Latest Hyperactivity Stories
Children diagnosed with attention deficit/hyperactivity disorder (ADHD) at ages 4 to 6 are more likely to suffer from depression as adolescents than those who did not have ADHD at that age.
A team of scientists from the University of Montreal and Harvard University have discovered that exposure to organophosphate pesticides is associated with increased risk of Attention-Deficit Hyperactivity Disorder (ADHD) in children.
ADHD, or attention-deficit/hyperactivity disorder, is among the costliest of behavioral disorders.
Hyperactive boys don't get enough sleep, which can worsen their condition according to new research.
It has long been suggested that healthy folate (the natural form of folic acid) levels in expectant mothers goes hand in hand with healthy nervous system development in their children.
Children between ages 4-5, who did not nap were more hyperactive and anxious than children who napped, U.S. researchers said.
A Canadian researcher working in the U.K. says doctors, authors and educators are doing hyperactive children a disservice by claiming that hyperactivity as we understand it today has always existed.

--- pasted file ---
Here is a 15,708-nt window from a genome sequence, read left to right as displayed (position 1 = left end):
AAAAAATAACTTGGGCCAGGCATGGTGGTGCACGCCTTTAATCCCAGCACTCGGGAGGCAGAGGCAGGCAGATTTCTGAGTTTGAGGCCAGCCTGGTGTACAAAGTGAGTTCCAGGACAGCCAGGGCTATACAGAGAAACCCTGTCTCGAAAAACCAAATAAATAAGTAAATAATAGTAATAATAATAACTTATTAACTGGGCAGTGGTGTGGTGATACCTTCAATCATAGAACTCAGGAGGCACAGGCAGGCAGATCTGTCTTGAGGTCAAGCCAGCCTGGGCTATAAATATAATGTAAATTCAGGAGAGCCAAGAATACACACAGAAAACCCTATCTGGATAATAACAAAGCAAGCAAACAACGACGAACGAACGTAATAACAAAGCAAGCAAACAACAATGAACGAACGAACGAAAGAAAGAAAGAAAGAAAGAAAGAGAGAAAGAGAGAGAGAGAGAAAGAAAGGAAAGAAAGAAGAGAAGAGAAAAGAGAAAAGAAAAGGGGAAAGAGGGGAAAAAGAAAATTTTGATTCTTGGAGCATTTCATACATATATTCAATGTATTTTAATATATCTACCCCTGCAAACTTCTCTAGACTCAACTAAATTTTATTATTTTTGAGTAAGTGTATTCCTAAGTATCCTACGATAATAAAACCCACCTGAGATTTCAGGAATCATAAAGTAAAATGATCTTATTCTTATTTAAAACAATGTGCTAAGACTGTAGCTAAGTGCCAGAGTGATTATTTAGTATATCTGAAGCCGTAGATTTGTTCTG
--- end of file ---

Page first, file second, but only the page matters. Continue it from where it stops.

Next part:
Attention-deficit hyperactivity disorder is a modern construct that before 1957 was not considered a disorder or worth treating, a Canadian researcher said.
A study in the May 1 issue of the journal SLEEP shows that adolescents with a childhood diagnosis of Attention Deficit/Hyperactivity Disorder (ADHD) are more likely to have current and lifetime sleep problems and disorders, regardless of the severity of current ADHD symptoms.
A recent Finnish study suggests that children's short sleep duration even without sleeping difficulties increases the risk for behavioral symptoms of ADHD.
- To befool; deceive; balk; jilt.
- An illusion; a trick; a cheat.